In November, public health practitioners from eleven African countries gathered in Dar es Salaam for the first phase of ICAP’s new training course introducing them to the principles of quality improvement.
This program was developed by ICAP with support from the Centers for Disease Control and Prevention (CDC) to enhance the capacity of U.S. government field staff and staff from ministries of health to design, oversee and monitor quality improvement efforts, an important focus of PEPFAR’s work. In-person and distance education components were utilized to help participants enhance the quality of HIV prevention, care and treatment services in their country programs.
The training brought together 50 participants from Cameroon, the Democratic Republic of Congo, Ethiopia, Malawi, Mozambique, Nigeria, Rwanda, South Africa, Swaziland, Tanzania and Uganda. The foundational session explored the principles and goals of quality improvement (QI) and introduced participants to essential QI frameworks and tools. Country teams worked together to design QI projects aligned with national and PEPFAR priorities and adapted to their country context. The quality challenges they tackled included expanding access to HIV treatment services in Mozambique, improving pediatric treatment outcomes in Rwanda and integrating HIV and family planning services in Cameroon. As one participant noted, “This course comes at a critical time in COP14 planning. I plan to incorporate many of these QI elements in our Country Operating Plan.”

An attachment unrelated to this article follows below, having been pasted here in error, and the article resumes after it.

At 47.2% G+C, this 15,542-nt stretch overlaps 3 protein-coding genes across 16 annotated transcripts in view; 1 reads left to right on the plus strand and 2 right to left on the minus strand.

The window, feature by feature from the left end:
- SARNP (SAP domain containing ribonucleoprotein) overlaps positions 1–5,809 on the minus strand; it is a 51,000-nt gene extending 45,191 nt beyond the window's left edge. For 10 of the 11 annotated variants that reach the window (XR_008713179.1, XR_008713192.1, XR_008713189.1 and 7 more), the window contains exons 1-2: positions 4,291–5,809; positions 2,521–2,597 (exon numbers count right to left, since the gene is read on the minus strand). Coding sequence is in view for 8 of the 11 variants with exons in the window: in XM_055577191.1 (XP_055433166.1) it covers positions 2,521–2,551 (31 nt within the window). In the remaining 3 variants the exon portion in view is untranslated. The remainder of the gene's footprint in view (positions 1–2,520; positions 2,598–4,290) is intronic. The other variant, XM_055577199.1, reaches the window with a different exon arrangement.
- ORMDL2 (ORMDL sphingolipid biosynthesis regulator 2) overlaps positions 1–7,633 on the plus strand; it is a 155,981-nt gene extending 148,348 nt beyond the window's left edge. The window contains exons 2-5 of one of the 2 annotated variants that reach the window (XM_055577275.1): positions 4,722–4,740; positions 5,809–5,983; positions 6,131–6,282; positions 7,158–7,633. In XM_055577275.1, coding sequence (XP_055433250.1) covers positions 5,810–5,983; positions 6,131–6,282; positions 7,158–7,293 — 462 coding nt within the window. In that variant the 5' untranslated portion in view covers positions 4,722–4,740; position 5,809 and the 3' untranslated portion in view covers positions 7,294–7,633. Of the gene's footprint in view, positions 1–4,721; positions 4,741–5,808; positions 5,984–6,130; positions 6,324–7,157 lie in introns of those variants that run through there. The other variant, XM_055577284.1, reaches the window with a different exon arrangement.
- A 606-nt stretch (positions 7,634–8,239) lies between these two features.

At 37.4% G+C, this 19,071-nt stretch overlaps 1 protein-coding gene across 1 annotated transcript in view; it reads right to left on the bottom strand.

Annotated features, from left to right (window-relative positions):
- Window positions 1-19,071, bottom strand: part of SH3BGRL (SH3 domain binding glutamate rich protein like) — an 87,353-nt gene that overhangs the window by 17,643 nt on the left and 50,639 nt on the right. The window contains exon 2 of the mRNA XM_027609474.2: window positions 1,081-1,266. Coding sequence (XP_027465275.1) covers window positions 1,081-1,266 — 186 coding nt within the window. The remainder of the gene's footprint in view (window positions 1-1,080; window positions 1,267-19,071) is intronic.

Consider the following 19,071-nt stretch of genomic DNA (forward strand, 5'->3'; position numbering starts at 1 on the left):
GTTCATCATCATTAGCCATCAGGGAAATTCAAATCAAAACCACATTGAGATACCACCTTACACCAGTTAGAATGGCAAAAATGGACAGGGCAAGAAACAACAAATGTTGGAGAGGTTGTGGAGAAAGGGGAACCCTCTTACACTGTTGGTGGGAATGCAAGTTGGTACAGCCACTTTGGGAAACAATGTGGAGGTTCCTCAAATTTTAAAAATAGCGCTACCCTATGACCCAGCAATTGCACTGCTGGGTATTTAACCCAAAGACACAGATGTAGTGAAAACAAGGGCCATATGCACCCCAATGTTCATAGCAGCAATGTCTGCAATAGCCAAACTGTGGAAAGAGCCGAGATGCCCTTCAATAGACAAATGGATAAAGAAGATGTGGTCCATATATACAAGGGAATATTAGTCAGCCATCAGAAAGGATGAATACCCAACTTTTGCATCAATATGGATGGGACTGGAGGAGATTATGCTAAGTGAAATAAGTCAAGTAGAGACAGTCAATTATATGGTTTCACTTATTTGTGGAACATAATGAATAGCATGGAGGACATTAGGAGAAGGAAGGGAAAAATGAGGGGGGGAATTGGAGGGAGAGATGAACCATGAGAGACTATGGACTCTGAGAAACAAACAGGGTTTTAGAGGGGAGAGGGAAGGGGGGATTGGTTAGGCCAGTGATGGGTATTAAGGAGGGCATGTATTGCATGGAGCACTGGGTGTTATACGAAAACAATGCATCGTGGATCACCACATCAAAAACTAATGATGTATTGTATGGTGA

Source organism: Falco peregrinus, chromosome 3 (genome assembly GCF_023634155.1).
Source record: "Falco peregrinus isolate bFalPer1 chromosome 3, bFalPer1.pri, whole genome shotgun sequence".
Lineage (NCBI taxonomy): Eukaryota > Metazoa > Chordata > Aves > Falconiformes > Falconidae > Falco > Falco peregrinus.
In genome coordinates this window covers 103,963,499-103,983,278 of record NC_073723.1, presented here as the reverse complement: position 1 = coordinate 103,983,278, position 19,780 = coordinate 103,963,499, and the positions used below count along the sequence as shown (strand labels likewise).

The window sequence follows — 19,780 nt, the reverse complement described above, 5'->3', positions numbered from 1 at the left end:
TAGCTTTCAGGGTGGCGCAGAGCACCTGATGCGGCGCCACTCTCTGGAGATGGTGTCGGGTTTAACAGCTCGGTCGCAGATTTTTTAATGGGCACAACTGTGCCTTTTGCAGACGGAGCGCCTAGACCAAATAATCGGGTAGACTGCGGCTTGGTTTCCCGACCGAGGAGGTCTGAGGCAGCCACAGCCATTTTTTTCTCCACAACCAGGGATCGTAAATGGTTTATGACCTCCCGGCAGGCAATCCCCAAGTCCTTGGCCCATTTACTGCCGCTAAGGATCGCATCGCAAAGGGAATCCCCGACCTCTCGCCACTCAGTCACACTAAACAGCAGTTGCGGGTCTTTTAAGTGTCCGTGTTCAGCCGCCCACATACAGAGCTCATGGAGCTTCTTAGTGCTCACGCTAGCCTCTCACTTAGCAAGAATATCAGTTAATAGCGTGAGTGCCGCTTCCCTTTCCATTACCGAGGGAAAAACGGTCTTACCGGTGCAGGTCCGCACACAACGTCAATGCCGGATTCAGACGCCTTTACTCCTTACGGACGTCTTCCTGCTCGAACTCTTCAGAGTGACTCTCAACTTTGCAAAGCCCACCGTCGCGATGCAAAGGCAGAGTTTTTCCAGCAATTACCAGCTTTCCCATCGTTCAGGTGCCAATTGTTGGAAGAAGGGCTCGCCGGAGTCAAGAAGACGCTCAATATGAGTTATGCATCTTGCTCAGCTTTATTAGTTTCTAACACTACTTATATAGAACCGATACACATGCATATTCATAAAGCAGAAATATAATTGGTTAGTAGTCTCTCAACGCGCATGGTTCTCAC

Led by ICAP’s director of health systems strengthening Miriam Rabkin, MD, MPH, and QI training advisor Gillian Dougherty, RN, MPH, the course continues for the next two months as participants deepen their theoretical and practical learning through distance education sessions and reading, lectures and online discussion sessions. The training culminates in a face-to-face workshop in March 2014 to consolidate the learning. The goal is for participants to return to their organizations with the knowledge and practical skills to support national-level QI initiatives in PEPFAR priority countries.
“Improving the quality of clinical services is a critical step towards enhancing health outcomes,” Ms. Dougherty said.
ICAP’s expanded training offerings share a decade of experience and lessons learned improving the quality of care through the global AIDS response and the expertise to use the HIV platform for broader health systems strengthening.